to play ring toss with him, but I don't want to go now." She led a
swift retreat to a spot on the upper deck shielded from the wind
and warmed by the two huge smokestacks. Dropping breathless into a
chair, she invited him with a gesture to take another. Little imps
of mischief flashed out at him from her eyes. In the adventure of
the escape she had made him partner. A rush of warm blood danced
through his veins.
"Now, sir, we're safe. Begin the propaganda. Isn't that the word
you use? Tell me all about everything. You're the first real live
socialist I ever caught, and I mean to make the most of you."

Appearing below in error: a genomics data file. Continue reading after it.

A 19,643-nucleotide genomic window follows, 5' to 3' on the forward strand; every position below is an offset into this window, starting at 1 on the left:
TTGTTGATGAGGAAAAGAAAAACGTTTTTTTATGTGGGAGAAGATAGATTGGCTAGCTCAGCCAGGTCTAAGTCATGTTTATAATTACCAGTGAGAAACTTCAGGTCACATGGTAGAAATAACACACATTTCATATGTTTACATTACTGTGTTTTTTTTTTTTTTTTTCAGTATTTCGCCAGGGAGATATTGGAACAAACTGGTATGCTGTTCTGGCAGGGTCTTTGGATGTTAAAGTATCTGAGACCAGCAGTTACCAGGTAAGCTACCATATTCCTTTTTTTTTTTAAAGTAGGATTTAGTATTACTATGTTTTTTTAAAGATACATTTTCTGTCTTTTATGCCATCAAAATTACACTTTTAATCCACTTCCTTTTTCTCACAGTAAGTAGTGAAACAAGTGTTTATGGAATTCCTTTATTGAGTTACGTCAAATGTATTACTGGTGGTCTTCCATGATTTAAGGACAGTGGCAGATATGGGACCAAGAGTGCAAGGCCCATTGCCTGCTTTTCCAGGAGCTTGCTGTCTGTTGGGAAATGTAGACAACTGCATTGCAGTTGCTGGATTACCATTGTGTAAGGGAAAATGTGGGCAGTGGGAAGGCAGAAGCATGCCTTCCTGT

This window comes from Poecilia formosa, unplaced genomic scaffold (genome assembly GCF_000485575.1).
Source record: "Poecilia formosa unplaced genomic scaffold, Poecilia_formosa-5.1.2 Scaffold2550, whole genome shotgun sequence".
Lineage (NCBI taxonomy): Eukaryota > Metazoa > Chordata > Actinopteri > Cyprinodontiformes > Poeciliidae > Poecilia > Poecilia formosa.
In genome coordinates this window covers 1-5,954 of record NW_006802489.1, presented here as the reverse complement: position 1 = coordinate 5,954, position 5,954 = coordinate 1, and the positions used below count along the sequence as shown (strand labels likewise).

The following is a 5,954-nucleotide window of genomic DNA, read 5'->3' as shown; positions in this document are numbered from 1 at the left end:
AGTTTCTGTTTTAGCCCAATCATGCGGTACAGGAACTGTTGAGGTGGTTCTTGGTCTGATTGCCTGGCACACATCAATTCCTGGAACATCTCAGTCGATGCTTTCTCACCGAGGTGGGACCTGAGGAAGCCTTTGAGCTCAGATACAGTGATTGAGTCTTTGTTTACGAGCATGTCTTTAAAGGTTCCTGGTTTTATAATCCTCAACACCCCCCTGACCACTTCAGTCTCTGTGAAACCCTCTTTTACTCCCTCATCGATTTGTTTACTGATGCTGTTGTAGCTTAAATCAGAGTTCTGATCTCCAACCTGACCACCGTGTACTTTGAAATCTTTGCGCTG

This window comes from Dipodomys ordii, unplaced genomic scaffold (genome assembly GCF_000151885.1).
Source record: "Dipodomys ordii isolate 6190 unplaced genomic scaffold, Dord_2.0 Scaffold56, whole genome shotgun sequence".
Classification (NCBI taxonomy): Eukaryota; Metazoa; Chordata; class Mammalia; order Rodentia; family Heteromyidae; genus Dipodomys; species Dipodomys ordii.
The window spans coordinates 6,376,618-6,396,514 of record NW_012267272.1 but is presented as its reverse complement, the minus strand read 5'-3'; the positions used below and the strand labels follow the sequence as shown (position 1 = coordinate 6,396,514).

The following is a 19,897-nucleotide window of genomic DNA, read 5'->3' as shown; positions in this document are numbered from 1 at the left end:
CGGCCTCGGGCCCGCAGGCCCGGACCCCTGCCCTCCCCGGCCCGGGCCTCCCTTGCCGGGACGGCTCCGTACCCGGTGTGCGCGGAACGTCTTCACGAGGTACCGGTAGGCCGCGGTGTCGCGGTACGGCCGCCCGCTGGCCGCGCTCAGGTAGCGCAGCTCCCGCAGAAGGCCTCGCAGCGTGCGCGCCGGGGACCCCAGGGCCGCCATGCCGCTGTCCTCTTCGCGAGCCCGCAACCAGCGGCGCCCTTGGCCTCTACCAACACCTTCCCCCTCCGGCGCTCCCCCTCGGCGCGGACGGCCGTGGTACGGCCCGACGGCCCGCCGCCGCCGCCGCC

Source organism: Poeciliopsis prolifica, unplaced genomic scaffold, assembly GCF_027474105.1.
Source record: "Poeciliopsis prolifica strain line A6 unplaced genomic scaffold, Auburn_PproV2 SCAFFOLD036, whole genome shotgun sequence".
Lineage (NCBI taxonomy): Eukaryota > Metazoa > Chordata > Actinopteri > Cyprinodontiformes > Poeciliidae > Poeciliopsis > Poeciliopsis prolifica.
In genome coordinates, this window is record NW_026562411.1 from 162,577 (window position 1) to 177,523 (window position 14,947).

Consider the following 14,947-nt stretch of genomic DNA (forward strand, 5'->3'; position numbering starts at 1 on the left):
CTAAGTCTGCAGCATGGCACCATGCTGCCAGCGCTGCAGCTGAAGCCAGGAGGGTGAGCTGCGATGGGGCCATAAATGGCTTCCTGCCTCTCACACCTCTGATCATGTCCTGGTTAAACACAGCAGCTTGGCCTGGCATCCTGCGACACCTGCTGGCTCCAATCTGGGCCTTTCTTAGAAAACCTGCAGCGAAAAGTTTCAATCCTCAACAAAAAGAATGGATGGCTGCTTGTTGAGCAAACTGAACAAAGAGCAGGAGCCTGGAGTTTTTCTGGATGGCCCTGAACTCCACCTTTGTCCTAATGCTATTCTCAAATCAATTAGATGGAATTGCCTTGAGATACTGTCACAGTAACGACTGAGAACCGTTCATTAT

"But I'm unfortunately not exactly a socialist."
"An anarchist will do just as well."
"Nor an anarchist. Sorry."
"Oh, well, you're something that's dreadful. You haven't the
proper bump of respect for father and for Uncle Joe. Now why
And before he knew it this young woman had drawn from him glimpses
of what life meant to him. He talked to her of the pressure of the
struggle for existence, of the poverty that lies like a blight
over whole sections of cities, spreading disease and cruelty and
disorder, crushing the souls of its victims, poisoning their
hearts and bodies. He showed her a world at odds and ends, in
which it was accepted as the natural thing that some should starve
while others were waited upon by servants.
He made her see how the tendency of environment is to reduce all
things to a question of selfinterest, and how the great triumphant
fact of life is that love and kindness persist. Her interest was
insatiable. She poured questions upon him, made him tell her
stories of the things he had seen in that strange underworld that
was farther from her than Asia. So she learned of Oscar Marchant,